The interior ministry intends to launch a round of meetings with representatives of the political parties in parliament, in an effort to build the greatest possible consensus on the introduction of postal voting in Greek elections.
The meetings are scheduled to begin on December 11, when Interior Minister Niki Kerameus has returned from chairing the OECD Global Strategy Group in Paris, and the ministry aims to fully explain all parameters of the proposal, as well as address any objections or hear the counter-proposals presented by the opposition.
After consulting with the opposition parties, the proposal will then be posted online for a period of public consultation that is to be concluded within December, so that the resulting legislation can be tabled and voted on in Parliament in the first half of January.
Most of the opposition parties in Parliament have expressed reservations about the announcement and call for greater safeguards but are prepared to discuss the idea in principle. The Communist Party of Greece (KKE) is categorically opposed and has entirely dismissed the proposal, which it considers “unacceptable and dangerous”.
The government hopes for a broad consensus, though it needs only a simple majority in parliament to pass the proposed measures ahead of the upcoming European elections.
In a statement of the Athens-Macedonian News Agency, Interior Minister Kerameus said it was “an initiative that ‘deepens’ democracy”:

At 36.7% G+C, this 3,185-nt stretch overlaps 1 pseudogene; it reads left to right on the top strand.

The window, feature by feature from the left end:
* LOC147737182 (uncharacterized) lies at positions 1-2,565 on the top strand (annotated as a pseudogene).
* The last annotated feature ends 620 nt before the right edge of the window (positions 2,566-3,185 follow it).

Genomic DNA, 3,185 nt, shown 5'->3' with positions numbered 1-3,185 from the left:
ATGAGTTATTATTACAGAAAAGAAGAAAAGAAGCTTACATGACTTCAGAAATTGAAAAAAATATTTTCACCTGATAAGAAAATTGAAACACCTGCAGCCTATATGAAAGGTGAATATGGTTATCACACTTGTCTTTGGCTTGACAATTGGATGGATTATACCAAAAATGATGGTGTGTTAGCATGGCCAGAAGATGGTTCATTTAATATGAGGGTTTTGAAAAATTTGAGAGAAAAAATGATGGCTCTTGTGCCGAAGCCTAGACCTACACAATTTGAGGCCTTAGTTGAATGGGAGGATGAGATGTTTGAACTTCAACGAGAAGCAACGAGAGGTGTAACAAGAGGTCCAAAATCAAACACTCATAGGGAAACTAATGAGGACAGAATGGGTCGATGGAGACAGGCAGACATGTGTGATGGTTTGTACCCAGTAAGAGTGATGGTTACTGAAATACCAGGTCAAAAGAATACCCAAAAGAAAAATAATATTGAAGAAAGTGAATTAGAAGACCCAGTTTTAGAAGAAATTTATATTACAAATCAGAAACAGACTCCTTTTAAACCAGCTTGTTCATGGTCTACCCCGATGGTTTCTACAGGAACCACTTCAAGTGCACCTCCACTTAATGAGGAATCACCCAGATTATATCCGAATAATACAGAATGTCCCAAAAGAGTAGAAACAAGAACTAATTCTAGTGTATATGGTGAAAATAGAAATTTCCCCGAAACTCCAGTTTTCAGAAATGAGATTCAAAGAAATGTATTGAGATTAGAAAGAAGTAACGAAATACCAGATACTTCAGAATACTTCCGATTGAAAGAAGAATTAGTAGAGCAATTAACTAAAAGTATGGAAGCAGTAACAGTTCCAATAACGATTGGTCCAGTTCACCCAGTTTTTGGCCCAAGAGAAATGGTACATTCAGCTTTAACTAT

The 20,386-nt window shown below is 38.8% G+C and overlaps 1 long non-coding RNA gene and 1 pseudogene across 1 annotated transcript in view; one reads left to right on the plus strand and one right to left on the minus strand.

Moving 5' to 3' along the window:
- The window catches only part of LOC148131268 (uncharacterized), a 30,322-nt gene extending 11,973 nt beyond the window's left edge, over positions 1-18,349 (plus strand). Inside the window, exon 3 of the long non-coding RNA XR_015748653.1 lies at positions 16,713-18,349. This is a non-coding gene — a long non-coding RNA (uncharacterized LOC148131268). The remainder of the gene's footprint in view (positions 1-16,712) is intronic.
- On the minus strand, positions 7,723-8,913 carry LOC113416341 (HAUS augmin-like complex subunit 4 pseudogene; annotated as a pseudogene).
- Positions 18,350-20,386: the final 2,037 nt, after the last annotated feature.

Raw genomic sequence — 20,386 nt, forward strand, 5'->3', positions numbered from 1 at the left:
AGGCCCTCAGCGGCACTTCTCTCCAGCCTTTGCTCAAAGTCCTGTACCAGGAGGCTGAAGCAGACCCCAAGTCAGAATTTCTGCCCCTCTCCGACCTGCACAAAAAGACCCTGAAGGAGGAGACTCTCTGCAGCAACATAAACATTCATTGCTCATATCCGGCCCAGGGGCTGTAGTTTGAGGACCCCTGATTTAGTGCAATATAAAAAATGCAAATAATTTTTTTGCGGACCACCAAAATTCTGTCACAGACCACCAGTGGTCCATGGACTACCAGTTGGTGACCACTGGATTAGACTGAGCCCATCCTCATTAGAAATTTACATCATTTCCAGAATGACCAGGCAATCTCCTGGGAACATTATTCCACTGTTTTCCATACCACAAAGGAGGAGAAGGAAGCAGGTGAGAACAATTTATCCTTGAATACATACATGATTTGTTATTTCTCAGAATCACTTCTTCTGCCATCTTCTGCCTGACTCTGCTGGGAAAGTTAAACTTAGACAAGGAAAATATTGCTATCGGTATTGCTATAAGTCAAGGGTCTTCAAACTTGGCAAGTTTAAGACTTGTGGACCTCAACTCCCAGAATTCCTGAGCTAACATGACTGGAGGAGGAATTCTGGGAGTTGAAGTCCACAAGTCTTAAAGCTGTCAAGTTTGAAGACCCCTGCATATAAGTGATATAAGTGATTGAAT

“With the establishment, for the first time in the history of our country, of the postal vote, all the real/practical obstacles to participating in the elections are lifted. With a simple, easy and absolutely unimpeachable process, all Greeks who have the right to vote and live abroad, as well as all those who live in Greece and wish to do so, can now vote. Without travelling, without spending money. In the European elections of 2024, 50 years after the restoration of democracy [in Greece], there will be no obstacle – whether legal or actual – to the participation of everyone, in Greece and abroad, in the electoral process.”
She concluded by expressing hope that “we will send a horizontal message as a political system for facilitating participation in the European elections.”
Kerameus noted that postal voting was widely used worldwide, with Greece being one of the few European countries that had not yet used this method. If introduced, postal voting will be the exclusive voting method for Greeks abroad, as no polling stations will be set up outside Greece.
The bill will also address issues such as disabled access to polling stations and updating the electoral rolls to remove voters who have passed away while living abroad, with no notification of Greek municipal registry offices. This has resulted in the electoral rolls having 555,000 more voters over 75 than those recorded in the latest census, which increases the abstention rate.